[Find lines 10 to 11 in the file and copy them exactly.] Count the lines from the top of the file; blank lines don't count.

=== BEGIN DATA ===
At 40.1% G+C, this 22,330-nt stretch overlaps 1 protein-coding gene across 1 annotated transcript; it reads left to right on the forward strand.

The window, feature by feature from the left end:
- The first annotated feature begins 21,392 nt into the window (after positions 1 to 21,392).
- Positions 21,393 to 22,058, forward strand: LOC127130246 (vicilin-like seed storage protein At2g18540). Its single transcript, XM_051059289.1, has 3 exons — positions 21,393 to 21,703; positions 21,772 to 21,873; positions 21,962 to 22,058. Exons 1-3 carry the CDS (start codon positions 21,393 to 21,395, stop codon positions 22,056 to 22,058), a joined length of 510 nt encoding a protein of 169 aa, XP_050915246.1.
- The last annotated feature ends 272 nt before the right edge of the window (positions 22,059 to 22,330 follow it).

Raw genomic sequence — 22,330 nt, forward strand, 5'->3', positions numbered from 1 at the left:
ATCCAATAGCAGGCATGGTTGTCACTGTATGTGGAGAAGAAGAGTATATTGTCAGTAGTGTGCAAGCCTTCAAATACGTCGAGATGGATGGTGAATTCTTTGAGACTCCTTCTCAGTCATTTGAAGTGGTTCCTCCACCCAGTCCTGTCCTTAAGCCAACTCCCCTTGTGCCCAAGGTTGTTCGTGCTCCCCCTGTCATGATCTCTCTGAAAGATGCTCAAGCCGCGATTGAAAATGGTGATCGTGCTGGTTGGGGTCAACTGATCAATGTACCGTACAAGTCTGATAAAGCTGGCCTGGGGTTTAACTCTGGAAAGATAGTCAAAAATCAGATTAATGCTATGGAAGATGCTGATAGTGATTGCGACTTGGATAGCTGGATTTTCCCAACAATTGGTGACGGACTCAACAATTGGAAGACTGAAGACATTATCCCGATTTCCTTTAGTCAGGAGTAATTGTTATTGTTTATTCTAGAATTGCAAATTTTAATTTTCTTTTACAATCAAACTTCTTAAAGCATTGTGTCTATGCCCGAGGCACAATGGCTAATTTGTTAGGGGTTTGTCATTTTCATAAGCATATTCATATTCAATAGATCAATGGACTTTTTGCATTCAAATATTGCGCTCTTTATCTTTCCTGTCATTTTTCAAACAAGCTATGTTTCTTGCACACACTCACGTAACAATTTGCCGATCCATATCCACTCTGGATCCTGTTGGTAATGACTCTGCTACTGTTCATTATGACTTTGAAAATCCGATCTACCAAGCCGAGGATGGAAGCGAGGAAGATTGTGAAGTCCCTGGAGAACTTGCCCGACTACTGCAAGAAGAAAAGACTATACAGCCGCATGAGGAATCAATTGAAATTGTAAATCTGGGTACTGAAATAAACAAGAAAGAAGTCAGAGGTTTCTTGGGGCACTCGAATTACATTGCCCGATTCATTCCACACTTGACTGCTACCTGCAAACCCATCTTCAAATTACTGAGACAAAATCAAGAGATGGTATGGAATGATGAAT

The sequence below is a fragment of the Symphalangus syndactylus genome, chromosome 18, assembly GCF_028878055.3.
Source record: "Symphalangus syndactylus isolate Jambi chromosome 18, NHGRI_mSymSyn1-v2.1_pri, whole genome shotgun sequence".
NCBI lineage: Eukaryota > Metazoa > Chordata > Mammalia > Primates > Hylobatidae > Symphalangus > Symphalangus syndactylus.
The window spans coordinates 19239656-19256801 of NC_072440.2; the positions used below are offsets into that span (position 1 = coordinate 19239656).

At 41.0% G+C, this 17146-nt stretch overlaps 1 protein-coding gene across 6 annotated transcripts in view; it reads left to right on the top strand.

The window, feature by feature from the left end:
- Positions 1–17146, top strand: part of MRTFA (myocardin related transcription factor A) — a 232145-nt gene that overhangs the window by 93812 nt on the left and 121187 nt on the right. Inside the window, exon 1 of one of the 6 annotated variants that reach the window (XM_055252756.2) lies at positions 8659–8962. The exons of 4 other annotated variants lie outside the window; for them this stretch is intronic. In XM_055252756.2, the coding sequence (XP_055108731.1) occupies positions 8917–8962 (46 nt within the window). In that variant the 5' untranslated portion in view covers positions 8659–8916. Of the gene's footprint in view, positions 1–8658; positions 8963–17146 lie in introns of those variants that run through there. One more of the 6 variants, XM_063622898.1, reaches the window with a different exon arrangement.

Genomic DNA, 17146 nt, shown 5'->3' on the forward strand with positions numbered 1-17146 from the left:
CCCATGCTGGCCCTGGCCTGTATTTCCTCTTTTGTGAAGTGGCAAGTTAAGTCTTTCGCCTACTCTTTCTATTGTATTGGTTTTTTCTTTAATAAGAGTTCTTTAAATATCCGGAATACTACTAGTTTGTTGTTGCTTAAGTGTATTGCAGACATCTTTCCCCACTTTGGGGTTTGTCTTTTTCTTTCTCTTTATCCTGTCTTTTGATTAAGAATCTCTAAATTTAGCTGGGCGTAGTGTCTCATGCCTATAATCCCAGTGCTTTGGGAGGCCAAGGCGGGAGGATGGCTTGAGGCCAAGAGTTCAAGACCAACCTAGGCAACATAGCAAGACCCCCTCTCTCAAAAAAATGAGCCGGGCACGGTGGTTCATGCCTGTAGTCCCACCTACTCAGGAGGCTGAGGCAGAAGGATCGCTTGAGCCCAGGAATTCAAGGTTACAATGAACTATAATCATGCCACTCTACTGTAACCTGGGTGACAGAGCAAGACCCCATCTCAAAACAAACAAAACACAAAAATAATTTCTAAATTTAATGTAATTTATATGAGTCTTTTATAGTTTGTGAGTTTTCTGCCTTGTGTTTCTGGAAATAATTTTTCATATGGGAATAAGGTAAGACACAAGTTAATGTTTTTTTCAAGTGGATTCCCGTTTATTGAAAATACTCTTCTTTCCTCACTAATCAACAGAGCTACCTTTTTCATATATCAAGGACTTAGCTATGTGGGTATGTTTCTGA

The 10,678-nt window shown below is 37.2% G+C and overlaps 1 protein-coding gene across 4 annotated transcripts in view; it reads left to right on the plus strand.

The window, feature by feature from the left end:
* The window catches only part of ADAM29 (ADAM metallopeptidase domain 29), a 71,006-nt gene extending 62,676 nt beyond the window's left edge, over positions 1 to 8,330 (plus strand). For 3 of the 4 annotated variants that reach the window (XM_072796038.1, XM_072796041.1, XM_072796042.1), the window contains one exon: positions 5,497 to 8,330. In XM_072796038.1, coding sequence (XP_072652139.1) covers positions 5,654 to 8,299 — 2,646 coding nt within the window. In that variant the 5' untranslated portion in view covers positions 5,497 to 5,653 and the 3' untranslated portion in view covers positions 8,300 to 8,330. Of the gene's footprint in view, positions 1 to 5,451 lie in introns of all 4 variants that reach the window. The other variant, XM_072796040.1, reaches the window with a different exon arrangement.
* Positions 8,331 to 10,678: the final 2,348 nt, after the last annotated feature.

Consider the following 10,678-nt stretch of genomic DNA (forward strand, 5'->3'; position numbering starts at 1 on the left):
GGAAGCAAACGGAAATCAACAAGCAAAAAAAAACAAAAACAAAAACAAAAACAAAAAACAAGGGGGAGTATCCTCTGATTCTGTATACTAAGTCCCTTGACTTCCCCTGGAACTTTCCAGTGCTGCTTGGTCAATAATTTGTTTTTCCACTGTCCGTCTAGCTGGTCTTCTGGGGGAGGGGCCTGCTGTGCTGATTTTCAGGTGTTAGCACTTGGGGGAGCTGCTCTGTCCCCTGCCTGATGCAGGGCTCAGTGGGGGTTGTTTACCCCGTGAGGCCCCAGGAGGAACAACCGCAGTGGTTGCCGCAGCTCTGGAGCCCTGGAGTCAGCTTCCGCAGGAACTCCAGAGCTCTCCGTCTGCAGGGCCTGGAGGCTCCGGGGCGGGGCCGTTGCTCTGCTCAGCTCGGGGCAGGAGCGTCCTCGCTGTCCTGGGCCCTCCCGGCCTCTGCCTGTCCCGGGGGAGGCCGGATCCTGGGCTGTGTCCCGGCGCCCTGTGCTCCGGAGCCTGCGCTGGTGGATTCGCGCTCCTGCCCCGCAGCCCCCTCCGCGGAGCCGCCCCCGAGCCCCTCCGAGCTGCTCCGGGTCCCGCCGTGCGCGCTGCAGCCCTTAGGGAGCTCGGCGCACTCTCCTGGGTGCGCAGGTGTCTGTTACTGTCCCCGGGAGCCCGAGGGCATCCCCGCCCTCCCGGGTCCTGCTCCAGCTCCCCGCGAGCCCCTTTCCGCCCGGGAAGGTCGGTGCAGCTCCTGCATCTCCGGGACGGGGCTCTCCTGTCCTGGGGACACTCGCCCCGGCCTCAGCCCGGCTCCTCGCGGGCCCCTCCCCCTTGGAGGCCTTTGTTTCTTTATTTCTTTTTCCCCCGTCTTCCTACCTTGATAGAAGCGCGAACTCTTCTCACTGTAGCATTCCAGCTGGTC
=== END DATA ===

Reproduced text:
NCBI lineage: Eukaryota > Metazoa > Chordata > Mammalia > Primates > Hylobatidae > Symphalangus > Symphalangus syndactylus.
The window spans coordinates 19239656-19256801 of NC_072440.2; the positions used below are offsets into that span (position 1 = coordinate 19239656).